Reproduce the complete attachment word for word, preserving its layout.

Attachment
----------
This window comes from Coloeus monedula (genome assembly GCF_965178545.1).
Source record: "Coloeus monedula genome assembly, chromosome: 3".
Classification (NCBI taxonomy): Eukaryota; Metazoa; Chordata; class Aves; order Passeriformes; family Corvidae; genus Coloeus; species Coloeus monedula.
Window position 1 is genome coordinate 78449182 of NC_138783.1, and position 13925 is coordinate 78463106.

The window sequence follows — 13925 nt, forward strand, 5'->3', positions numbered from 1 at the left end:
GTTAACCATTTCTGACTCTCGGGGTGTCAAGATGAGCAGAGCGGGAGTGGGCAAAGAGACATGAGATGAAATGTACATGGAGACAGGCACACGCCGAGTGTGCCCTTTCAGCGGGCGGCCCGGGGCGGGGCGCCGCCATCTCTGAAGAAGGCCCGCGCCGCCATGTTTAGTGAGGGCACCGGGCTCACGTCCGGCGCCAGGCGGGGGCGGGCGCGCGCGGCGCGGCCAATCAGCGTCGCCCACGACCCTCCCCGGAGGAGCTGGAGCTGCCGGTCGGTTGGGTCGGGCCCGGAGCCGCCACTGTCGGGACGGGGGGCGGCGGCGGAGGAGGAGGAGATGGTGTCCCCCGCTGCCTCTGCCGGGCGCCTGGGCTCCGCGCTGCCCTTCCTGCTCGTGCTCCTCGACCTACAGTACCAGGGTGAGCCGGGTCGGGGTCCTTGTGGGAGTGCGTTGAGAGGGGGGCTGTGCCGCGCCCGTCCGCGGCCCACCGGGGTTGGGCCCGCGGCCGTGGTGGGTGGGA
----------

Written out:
This window comes from Coloeus monedula (genome assembly GCF_965178545.1).
Source record: "Coloeus monedula genome assembly, chromosome: 3".
Classification (NCBI taxonomy): Eukaryota; Metazoa; Chordata; class Aves; order Passeriformes; family Corvidae; genus Coloeus; species Coloeus monedula.
Window position 1 is genome coordinate 78449182 of NC_138783.1, and position 13925 is coordinate 78463106.

The window sequence follows — 13925 nt, forward strand, 5'->3', positions numbered from 1 at the left end:
GTTAACCATTTCTGACTCTCGGGGTGTCAAGATGAGCAGAGCGGGAGTGGGCAAAGAGACATGAGATGAAATGTACATGGAGACAGGCACACGCCGAGTGTGCCCTTTCAGCGGGCGGCCCGGGGCGGGGCGCCGCCATCTCTGAAGAAGGCCCGCGCCGCCATGTTTAGTGAGGGCACCGGGCTCACGTCCGGCGCCAGGCGGGGGCGGGCGCGCGCGGCGCGGCCAATCAGCGTCGCCCACGACCCTCCCCGGAGGAGCTGGAGCTGCCGGTCGGTTGGGTCGGGCCCGGAGCCGCCACTGTCGGGACGGGGGGCGGCGGCGGAGGAGGAGGAGATGGTGTCCCCCGCTGCCTCTGCCGGGCGCCTGGGCTCCGCGCTGCCCTTCCTGCTCGTGCTCCTCGACCTACAGTACCAGGGTGAGCCGGGTCGGGGTCCTTGTGGGAGTGCGTTGAGAGGGGGGCTGTGCCGCGCCCGTCCGCGGCCCACCGGGGTTGGGCCCGCGGCCGTGGTGGGTGGGA